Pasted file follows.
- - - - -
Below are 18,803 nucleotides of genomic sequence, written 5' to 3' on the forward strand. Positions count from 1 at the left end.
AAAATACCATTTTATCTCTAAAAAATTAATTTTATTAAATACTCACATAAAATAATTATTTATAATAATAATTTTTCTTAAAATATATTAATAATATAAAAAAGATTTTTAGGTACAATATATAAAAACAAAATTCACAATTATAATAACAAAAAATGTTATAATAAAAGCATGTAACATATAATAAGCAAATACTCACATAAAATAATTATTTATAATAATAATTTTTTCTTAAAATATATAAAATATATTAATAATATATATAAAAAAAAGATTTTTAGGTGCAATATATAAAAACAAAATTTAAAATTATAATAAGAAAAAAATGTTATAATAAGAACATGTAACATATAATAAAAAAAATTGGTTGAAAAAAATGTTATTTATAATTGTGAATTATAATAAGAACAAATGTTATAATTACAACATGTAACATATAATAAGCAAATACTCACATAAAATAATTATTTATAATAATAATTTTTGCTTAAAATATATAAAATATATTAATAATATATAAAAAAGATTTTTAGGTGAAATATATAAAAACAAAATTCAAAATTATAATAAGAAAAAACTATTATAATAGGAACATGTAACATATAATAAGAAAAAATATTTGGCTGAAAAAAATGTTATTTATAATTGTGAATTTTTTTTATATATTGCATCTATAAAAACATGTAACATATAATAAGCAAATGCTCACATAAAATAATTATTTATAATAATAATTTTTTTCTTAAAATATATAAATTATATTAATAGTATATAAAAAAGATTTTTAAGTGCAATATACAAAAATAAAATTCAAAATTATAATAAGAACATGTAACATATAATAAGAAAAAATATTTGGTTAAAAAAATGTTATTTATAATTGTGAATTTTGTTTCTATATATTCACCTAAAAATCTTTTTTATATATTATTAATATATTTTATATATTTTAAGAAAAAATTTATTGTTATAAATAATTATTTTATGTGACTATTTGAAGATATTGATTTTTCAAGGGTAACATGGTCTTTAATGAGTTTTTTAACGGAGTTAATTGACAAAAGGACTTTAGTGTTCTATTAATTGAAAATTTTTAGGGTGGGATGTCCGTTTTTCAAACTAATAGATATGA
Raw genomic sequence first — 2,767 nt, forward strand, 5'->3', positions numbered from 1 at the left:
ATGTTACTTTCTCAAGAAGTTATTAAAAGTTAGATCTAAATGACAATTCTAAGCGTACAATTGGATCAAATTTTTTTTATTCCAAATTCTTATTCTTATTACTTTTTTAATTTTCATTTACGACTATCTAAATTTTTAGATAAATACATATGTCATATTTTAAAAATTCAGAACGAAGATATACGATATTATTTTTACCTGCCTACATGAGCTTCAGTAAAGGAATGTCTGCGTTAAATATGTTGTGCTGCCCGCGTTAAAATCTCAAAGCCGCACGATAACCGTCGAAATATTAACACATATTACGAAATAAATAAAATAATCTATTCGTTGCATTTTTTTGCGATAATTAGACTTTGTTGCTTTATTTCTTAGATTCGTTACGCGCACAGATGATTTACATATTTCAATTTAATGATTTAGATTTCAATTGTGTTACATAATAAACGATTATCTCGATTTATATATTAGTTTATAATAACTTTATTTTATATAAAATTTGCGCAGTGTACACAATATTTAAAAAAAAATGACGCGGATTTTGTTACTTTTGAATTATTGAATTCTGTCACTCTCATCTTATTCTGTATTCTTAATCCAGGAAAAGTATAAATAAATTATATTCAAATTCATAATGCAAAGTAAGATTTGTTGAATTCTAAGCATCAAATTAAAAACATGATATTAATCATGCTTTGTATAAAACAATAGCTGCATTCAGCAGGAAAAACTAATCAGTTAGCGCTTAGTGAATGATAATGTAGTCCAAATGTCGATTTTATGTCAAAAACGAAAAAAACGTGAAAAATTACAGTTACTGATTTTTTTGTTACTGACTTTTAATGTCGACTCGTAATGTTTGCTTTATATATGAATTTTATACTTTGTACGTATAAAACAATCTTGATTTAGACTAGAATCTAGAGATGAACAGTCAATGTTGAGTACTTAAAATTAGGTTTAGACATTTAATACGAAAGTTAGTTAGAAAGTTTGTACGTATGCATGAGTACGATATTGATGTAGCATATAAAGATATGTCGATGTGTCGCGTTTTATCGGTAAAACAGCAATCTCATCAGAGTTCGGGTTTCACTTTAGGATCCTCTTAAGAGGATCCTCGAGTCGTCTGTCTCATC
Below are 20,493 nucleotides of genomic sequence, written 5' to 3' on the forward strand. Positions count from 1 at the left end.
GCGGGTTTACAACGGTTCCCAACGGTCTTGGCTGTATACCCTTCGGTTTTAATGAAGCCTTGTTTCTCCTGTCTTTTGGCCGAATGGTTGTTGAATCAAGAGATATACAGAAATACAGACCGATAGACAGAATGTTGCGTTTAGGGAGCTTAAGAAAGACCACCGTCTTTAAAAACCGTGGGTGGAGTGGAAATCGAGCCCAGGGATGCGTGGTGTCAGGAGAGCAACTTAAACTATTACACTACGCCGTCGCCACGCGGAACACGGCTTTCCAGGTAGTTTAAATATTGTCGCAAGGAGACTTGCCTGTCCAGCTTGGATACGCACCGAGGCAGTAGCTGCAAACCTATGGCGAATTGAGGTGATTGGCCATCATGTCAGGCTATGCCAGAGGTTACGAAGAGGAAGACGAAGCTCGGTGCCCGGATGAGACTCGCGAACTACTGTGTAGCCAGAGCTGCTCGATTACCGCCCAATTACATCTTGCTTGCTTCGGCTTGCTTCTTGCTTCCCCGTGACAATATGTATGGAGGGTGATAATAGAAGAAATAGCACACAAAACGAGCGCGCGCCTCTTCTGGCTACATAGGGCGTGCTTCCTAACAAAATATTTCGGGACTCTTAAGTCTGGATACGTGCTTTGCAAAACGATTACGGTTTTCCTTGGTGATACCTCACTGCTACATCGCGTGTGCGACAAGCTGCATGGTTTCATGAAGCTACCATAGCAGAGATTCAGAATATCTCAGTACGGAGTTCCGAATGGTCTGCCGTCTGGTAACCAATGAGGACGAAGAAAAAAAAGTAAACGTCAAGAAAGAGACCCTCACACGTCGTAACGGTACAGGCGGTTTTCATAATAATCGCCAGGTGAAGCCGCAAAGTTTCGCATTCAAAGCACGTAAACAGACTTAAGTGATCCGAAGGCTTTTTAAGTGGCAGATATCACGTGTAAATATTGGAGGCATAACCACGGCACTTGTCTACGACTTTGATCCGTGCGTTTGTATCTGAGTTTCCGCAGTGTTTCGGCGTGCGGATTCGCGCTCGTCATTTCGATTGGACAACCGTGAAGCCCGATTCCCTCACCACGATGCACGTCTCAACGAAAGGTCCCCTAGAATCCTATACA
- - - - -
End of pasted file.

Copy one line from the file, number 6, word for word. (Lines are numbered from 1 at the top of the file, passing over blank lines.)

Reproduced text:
GCGGGTTTACAACGGTTCCCAACGGTCTTGGCTGTATACCCTTCGGTTTTAATGAAGCCTTGTTTCTCCTGTCTTTTGGCCGAATGGTTGTTGAATCAAGAGATATACAGAAATACAGACCGATAGACAGAATGTTGCGTTTAGGGAGCTTAAGAAAGACCACCGTCTTTAAAAACCGTGGGTGGAGTGGAAATCGAGCCCAGGGATGCGTGGTGTCAGGAGAGCAACTTAAACTATTACACTACGCCGTCGCCACGCGGAACACGGCTTTCCAGGTAGTTTAAATATTGTCGCAAGGAGACTTGCCTGTCCAGCTTGGATACGCACCGAGGCAGTAGCTGCAAACCTATGGCGAATTGAGGTGATTGGCCATCATGTCAGGCTATGCCAGAGGTTACGAAGAGGAAGACGAAGCTCGGTGCCCGGATGAGACTCGCGAACTACTGTGTAGCCAGAGCTGCTCGATTACCGCCCAATTACATCTTGCTTGCTTCGGCTTGCTTCTTGCTTCCCCGTGACAATATGTATGGAGGGTGATAATAGAAGAAATAGCACACAAAACGAGCGCGCGCCTCTTCTGGCTACATAGGGCGTGCTTCCTAACAAAATATTTCGGGACTCTTAAGTCTGGATACGTGCTTTGCAAAACGATTACGGTTTTCCTTGGTGATACCTCACTGCTACATCGCGTGTGCGACAAGCTGCATGGTTTCATGAAGCTACCATAGCAGAGATTCAGAATATCTCAGTACGGAGTTCCGAATGGTCTGCCGTCTGGTAACCAATGAGGACGAAGAAAAAAAAGTAAACGTCAAGAAAGAGACCCTCACACGTCGTAACGGTACAGGCGGTTTTCATAATAATCGCCAGGTGAAGCCGCAAAGTTTCGCATTCAAAGCACGTAAACAGACTTAAGTGATCCGAAGGCTTTTTAAGTGGCAGATATCACGTGTAAATATTGGAGGCATAACCACGGCACTTGTCTACGACTTTGATCCGTGCGTTTGTATCTGAGTTTCCGCAGTGTTTCGGCGTGCGGATTCGCGCTCGTCATTTCGATTGGACAACCGTGAAGCCCGATTCCCTCACCACGATGCACGTCTCAACGAAAGGTCCCCTAGAATCCTATACA